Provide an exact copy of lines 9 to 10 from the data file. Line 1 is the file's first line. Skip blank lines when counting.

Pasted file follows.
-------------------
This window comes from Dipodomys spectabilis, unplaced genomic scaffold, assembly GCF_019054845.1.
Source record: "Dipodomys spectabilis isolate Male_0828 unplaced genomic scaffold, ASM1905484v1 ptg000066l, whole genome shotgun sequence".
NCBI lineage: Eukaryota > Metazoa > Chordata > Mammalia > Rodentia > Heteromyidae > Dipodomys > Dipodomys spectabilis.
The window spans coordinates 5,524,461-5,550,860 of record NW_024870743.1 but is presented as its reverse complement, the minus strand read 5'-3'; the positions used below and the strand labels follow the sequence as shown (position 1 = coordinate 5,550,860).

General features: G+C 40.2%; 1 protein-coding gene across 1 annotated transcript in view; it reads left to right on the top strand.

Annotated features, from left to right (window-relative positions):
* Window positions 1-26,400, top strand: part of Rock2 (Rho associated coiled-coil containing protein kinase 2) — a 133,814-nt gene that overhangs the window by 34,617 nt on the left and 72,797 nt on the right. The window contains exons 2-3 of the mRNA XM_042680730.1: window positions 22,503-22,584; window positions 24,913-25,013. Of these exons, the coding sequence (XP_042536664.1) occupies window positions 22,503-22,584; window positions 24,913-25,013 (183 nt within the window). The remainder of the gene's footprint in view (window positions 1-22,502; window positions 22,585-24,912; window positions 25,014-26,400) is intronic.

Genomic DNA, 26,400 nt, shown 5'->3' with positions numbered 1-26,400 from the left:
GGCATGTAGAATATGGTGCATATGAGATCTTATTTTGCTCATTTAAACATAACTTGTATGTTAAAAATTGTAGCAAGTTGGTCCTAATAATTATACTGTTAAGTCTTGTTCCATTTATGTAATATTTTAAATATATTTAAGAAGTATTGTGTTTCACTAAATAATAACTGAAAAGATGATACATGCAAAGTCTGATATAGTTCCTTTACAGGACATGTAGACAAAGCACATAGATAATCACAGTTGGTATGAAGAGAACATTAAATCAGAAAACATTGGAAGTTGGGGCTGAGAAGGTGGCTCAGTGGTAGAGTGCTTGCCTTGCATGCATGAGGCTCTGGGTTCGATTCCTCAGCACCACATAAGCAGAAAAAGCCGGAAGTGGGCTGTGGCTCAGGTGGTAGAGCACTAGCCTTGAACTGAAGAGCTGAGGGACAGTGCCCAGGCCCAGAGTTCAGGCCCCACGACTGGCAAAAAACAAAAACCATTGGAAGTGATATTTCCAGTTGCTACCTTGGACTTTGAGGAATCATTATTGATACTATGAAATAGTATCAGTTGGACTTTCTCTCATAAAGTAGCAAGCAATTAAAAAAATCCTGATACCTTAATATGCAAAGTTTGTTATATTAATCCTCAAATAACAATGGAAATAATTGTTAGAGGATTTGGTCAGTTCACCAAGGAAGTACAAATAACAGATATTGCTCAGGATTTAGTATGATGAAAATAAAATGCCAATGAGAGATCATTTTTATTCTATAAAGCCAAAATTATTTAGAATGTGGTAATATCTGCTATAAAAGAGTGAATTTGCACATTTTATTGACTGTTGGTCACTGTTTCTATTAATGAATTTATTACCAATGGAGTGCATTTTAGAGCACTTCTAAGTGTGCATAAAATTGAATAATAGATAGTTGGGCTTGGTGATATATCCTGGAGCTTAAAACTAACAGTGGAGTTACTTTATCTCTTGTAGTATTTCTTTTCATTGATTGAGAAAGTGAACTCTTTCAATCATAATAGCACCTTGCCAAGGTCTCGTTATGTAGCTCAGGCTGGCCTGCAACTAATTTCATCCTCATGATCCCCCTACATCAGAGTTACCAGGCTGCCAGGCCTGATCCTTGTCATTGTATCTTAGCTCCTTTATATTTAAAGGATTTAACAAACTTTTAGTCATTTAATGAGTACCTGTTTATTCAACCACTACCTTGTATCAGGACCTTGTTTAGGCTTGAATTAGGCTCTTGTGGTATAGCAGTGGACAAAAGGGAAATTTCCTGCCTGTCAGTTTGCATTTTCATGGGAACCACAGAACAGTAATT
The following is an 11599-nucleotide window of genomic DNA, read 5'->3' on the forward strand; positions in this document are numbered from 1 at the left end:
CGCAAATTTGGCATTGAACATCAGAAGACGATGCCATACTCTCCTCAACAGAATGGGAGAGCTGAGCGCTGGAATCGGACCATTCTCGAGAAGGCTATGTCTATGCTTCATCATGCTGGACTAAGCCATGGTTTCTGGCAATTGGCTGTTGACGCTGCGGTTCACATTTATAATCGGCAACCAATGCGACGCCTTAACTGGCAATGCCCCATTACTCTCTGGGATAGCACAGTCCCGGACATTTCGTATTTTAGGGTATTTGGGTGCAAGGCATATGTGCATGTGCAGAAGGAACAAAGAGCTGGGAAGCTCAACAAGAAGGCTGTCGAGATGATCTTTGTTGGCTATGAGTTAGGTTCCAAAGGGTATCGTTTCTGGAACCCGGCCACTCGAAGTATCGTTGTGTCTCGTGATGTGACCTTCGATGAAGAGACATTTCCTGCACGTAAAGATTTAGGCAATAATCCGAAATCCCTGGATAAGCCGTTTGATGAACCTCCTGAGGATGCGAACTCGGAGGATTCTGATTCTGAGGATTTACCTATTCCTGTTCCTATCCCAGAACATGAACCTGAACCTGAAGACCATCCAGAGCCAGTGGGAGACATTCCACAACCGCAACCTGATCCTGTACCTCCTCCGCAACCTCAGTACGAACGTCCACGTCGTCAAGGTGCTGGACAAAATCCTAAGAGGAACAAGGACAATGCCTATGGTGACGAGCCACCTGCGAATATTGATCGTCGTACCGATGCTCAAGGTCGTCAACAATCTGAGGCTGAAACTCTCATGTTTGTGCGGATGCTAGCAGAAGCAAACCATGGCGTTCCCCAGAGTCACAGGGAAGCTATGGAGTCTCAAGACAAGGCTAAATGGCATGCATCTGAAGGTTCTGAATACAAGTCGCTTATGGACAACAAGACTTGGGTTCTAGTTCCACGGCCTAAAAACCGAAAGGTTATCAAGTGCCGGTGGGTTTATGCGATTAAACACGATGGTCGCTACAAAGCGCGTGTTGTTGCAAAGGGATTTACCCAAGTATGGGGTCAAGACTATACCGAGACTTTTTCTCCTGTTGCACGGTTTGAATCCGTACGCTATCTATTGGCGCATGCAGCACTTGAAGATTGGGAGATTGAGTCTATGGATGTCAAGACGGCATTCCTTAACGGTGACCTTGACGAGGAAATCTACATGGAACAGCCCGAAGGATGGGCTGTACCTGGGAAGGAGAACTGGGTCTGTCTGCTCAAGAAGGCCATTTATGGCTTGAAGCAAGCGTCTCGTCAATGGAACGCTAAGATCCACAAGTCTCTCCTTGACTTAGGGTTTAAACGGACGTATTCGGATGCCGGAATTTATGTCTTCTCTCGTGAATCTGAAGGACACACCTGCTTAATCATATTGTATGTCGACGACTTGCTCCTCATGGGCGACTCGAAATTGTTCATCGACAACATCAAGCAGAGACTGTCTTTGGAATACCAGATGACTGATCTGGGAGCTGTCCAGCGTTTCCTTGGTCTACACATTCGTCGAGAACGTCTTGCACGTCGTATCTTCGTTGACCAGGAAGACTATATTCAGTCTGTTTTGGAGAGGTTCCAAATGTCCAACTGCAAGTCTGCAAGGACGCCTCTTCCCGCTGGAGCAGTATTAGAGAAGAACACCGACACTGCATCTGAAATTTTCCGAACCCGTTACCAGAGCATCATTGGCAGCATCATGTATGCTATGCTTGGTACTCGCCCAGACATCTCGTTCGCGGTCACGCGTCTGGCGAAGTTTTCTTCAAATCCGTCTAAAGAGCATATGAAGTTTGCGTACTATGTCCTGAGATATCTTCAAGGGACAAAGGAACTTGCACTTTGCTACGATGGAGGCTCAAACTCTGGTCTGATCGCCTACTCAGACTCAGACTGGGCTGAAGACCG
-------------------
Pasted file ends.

GGCATGTAGAATATGGTGCATATGAGATCTTATTTTGCTCATTTAAACATAACTTGTATGTTAAAAATTGTAGCAAGTTGGTCCTAATAATTATACTGTTAAGTCTTGTTCCATTTATGTAATATTTTAAATATATTTAAGAAGTATTGTGTTTCACTAAATAATAACTGAAAAGATGATACATGCAAAGTCTGATATAGTTCCTTTACAGGACATGTAGACAAAGCACATAGATAATCACAGTTGGTATGAAGAGAACATTAAATCAGAAAACATTGGAAGTTGGGGCTGAGAAGGTGGCTCAGTGGTAGAGTGCTTGCCTTGCATGCATGAGGCTCTGGGTTCGATTCCTCAGCACCACATAAGCAGAAAAAGCCGGAAGTGGGCTGTGGCTCAGGTGGTAGAGCACTAGCCTTGAACTGAAGAGCTGAGGGACAGTGCCCAGGCCCAGAGTTCAGGCCCCACGACTGGCAAAAAACAAAAACCATTGGAAGTGATATTTCCAGTTGCTACCTTGGACTTTGAGGAATCATTATTGATACTATGAAATAGTATCAGTTGGACTTTCTCTCATAAAGTAGCAAGCAATTAAAAAAATCCTGATACCTTAATATGCAAAGTTTGTTATATTAATCCTCAAATAACAATGGAAATAATTGTTAGAGGATTTGGTCAGTTCACCAAGGAAGTACAAATAACAGATATTGCTCAGGATTTAGTATGATGAAAATAAAATGCCAATGAGAGATCATTTTTATTCTATAAAGCCAAAATTATTTAGAATGTGGTAATATCTGCTATAAAAGAGTGAATTTGCACATTTTATTGACTGTTGGTCACTGTTTCTATTAATGAATTTATTACCAATGGAGTGCATTTTAGAGCACTTCTAAGTGTGCATAAAATTGAATAATAGATAGTTGGGCTTGGTGATATATCCTGGAGCTTAAAACTAACAGTGGAGTTACTTTATCTCTTGTAGTATTTCTTTTCATTGATTGAGAAAGTGAACTCTTTCAATCATAATAGCACCTTGCCAAGGTCTCGTTATGTAGCTCAGGCTGGCCTGCAACTAATTTCATCCTCATGATCCCCCTACATCAGAGTTACCAGGCTGCCAGGCCTGATCCTTGTCATTGTATCTTAGCTCCTTTATATTTAAAGGATTTAACAAACTTTTAGTCATTTAATGAGTACCTGTTTATTCAACCACTACCTTGTATCAGGACCTTGTTTAGGCTTGAATTAGGCTCTTGTGGTATAGCAGTGGACAAAAGGGAAATTTCCTGCCTGTCAGTTTGCATTTTCATGGGAACCACAGAACAGTAATT
The following is an 11599-nucleotide window of genomic DNA, read 5'->3' on the forward strand; positions in this document are numbered from 1 at the left end: